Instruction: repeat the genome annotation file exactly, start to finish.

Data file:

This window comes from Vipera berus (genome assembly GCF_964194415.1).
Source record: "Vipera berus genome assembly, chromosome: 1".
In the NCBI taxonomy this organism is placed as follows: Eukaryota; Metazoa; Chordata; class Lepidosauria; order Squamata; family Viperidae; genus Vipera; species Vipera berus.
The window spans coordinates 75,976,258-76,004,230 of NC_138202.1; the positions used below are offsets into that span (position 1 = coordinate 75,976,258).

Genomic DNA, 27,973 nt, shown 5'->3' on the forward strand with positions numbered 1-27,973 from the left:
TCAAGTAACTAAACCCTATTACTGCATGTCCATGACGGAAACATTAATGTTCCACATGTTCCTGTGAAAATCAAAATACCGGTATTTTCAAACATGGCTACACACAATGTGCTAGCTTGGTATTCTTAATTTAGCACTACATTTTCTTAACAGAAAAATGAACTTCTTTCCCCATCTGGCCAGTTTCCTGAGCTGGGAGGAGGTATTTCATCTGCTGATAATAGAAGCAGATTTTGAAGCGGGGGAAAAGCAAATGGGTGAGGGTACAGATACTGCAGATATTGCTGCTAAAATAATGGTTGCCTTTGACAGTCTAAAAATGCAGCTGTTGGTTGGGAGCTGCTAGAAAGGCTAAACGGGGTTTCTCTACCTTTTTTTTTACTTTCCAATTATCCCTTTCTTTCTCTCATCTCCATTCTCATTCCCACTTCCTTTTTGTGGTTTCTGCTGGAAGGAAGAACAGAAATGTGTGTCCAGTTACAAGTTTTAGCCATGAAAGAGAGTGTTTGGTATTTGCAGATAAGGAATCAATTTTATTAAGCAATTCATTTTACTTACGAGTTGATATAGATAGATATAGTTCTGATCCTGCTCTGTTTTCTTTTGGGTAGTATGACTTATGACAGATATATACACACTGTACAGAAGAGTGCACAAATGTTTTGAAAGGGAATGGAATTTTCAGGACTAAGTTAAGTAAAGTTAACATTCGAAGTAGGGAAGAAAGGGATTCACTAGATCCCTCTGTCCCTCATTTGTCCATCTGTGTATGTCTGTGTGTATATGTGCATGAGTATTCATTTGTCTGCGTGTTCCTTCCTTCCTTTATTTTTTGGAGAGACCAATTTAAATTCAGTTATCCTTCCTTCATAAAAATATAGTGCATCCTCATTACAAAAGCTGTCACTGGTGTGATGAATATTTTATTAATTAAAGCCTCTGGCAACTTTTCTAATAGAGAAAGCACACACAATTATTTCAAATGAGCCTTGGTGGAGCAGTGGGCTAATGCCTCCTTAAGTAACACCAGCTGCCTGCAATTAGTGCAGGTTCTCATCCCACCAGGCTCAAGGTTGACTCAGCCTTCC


This window comes from Vipera berus (genome assembly GCF_964194415.1).
Source record: "Vipera berus genome assembly, chromosome: 1".
In the NCBI taxonomy this organism is placed as follows: Eukaryota; Metazoa; Chordata; class Lepidosauria; order Squamata; family Viperidae; genus Vipera; species Vipera berus.
The window spans coordinates 75,976,258-76,004,230 of NC_138202.1; the positions used below are offsets into that span (position 1 = coordinate 75,976,258).

Genomic DNA, 27,973 nt, shown 5'->3' on the forward strand with positions numbered 1-27,973 from the left:
TCAAGTAACTAAACCCTATTACTGCATGTCCATGACGGAAACATTAATGTTCCACATGTTCCTGTGAAAATCAAAATACCGGTATTTTCAAACATGGCTACACACAATGTGCTAGCTTGGTATTCTTAATTTAGCACTACATTTTCTTAACAGAAAAATGAACTTCTTTCCCCATCTGGCCAGTTTCCTGAGCTGGGAGGAGGTATTTCATCTGCTGATAATAGAAGCAGATTTTGAAGCGGGGGAAAAGCAAATGGGTGAGGGTACAGATACTGCAGATATTGCTGCTAAAATAATGGTTGCCTTTGACAGTCTAAAAATGCAGCTGTTGGTTGGGAGCTGCTAGAAAGGCTAAACGGGGTTTCTCTACCTTTTTTTTTACTTTCCAATTATCCCTTTCTTTCTCTCATCTCCATTCTCATTCCCACTTCCTTTTTGTGGTTTCTGCTGGAAGGAAGAACAGAAATGTGTGTCCAGTTACAAGTTTTAGCCATGAAAGAGAGTGTTTGGTATTTGCAGATAAGGAATCAATTTTATTAAGCAATTCATTTTACTTACGAGTTGATATAGATAGATATAGTTCTGATCCTGCTCTGTTTTCTTTTGGGTAGTATGACTTATGACAGATATATACACACTGTACAGAAGAGTGCACAAATGTTTTGAAAGGGAATGGAATTTTCAGGACTAAGTTAAGTAAAGTTAACATTCGAAGTAGGGAAGAAAGGGATTCACTAGATCCCTCTGTCCCTCATTTGTCCATCTGTGTATGTCTGTGTGTATATGTGCATGAGTATTCATTTGTCTGCGTGTTCCTTCCTTCCTTTATTTTTTGGAGAGACCAATTTAAATTCAGTTATCCTTCCTTCATAAAAATATAGTGCATCCTCATTACAAAAGCTGTCACTGGTGTGATGAATATTTTATTAATTAAAGCCTCTGGCAACTTTTCTAATAGAGAAAGCACACACAATTATTTCAAATGAGCCTTGGTGGAGCAGTGGGCTAATGCCTCCTTAAGTAACACCAGCTGCCTGCAATTAGTGCAGGTTCTCATCCCACCAGGCTCAAGGTTGACTCAGCCTTCC